Chained for Life wastes no time introducing its main topic. A quote crawls the screen expressing that actors have to be beautiful, because being beautiful allows them to play anything. Soon, we see our beautiful actress, Mabel (Jess Weixler) walking as a blind woman into an operating room where a surgeon slices at a disfigured face. She knocks a jar off a table, smashing it, and the doctor runs to her.
This is a scene of a movie within the movie that strives to be a through-line to cover how actors are represented both in front of and behind the camera. The face the doctor operates on belongs to Rosenthal (Adam Pearson), a young man with neurofibromatosis, an affliction which gives the face a lumpy and malformed appearance. Rosenthal both as actor and character has this defect, and it’s his treatment by the cast and crew that is Chained for Life‘s central focus. What unravels is a mix of exploitation, political correctness, sincerity, and fiction.
Chained for Life
Director: Aaron Schimberg
Release Date: July 18, 2018 (Fantasia)
Chained for Life is beautifully framed. Long shots focus on the film’s most important concern–the face. A scene in which Mabel demonstrates different emotional expressions to Rosenthal focuses a single close-up on Mabel’s face through most of the conversation, saving time before turning and lingering on Rosenthal. This is closely followed by Rosenthal rehearsing his first scene, in which the camera is set firmly in place as Rosenthal attempts to step out of the shadows and deliver a single line in a convincing manner. All we see is either darkness or his face, which at first does make us feel uncomfortable or guilty for staring.
Watching the movie itself is an experience in grappling with these issues. Would it be more comfortable to know Rosenthal is only a man under makeup? Isn’t it good that people with his affliction are being faithfully represented on screen? Isn’t it nice that he has a job? The cast and crew themselves ask these questions between takes, and even the director struggles on one exploitative nude scene. Of course, we view that nudity, as well, which doesn’t put the film clear of its own representational crisis.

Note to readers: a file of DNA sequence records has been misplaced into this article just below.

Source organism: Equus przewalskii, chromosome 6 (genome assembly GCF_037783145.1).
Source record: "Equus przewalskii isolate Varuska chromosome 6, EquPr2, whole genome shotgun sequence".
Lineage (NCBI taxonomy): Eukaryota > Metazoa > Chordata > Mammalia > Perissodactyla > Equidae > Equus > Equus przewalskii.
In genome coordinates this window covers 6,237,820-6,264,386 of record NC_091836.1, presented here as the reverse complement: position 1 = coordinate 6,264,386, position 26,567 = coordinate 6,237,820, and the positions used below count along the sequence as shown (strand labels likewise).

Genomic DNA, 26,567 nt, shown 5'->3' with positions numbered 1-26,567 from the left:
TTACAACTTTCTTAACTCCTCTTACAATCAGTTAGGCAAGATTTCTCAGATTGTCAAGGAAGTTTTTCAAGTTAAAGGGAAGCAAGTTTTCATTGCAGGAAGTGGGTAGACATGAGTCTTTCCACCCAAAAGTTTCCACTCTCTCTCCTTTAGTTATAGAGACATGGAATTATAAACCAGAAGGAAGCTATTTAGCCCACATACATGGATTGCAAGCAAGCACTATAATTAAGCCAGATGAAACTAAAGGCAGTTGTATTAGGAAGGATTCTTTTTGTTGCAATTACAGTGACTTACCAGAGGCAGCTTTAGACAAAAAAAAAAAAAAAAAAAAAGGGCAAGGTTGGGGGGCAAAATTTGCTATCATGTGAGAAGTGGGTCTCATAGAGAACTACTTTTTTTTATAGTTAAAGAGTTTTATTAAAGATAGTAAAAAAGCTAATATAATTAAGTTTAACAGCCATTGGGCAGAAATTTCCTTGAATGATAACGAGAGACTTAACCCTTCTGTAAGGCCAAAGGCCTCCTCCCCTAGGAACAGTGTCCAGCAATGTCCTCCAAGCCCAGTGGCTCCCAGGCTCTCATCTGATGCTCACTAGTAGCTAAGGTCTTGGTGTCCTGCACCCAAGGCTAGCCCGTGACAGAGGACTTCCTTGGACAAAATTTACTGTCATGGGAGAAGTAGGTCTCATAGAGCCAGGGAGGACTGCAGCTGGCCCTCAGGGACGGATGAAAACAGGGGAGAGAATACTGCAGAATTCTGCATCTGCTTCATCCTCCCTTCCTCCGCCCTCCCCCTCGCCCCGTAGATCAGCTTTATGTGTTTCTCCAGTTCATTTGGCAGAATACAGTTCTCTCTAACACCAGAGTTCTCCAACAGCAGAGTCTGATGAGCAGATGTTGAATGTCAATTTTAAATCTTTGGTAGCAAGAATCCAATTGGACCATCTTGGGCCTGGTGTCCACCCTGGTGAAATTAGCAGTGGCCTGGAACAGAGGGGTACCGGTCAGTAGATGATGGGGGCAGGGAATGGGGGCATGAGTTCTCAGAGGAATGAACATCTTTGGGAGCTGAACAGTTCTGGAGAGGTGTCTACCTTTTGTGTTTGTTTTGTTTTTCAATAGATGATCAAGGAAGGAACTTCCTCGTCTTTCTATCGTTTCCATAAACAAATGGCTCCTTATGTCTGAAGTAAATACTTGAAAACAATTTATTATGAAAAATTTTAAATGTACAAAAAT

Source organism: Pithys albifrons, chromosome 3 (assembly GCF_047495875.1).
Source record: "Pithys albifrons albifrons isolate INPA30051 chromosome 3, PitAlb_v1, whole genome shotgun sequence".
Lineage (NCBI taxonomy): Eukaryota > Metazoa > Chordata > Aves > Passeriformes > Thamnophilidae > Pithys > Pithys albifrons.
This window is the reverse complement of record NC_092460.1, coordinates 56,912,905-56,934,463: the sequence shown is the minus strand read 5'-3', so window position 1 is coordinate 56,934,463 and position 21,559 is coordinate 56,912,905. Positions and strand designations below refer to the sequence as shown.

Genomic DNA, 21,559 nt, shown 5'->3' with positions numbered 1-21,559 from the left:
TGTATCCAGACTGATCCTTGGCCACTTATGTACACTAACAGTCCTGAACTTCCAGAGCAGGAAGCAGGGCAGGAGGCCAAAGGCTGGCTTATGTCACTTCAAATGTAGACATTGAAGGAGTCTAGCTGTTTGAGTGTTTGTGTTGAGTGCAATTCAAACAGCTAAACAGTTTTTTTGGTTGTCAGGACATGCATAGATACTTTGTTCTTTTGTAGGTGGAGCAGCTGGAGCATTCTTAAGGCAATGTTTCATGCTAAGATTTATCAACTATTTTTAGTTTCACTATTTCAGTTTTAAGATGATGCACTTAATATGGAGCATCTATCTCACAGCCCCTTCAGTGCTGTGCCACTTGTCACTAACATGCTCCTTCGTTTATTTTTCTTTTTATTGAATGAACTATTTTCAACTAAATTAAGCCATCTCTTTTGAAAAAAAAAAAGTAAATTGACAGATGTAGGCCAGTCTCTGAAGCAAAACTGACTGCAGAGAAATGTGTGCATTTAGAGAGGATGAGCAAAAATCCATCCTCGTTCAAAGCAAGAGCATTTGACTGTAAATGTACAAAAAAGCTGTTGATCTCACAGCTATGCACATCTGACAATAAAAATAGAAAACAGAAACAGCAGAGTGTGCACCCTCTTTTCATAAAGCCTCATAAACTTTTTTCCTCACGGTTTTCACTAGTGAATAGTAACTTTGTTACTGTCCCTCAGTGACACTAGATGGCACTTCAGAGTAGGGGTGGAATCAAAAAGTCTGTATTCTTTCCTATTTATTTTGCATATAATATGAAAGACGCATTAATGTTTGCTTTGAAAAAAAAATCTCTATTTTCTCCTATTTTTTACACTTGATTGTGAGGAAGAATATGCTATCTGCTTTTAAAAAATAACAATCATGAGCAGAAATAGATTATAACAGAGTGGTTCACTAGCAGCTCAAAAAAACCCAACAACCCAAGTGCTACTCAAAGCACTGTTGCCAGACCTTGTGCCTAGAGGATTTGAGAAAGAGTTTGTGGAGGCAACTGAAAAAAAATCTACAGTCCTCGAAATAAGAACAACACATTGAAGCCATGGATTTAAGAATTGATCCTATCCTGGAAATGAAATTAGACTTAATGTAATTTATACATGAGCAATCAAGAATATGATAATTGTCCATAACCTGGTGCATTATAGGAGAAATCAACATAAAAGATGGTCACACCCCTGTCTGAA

And that’s how it ought to be. Schimberg creates a bare platform for these questions that pokes at his audience’s sense of good taste, and it works. These questions linger after Chained for Life rolls its credits.
Unfortunately, most of the reason the questions will linger is because Chained for Life does little to answer them. In fact, it doesn’t do much of anything. The film within the film is being shot at an old hospital where the disfigured actors spend their nights. Not only that, but bodies have been found in the area, the attacks of a loose killer only described as having scars on his face.
Also, Mabel the actress might just be developing feelings for Rosenthal, and the director is considering letting him go in favor of an actor under makeup. All of this, wrapped around the movie-within-a-movie and the ethical issues of its cast should make for a packed plot. It doesn’t. Schimberg subverts expectations in the worst possible way. A moment’s tension builds as if an emotional outburst or some major reveal might be about to happen, but then it turns out it’s just a part of the film within the film or the actors playing with the cameras or a dream which then becomes a scene within the film. And all this bleeding of reality and fiction, fact and film, could be interesting if any major moments existed to leave a person questioning what happened. It lacks that. Any semblance of a major climax is dissolved and invalidated by the final scenes, leaving the film exactly where it started.
As if it were too afraid to look at itself, Chained for Life only dangles interesting questions, dillehmas, and possible plot threads but fails to make a point with any of them. Great photography and a compelling concept aren’t enough to excuse its lingering in the shadows, obscuring anything of meaning.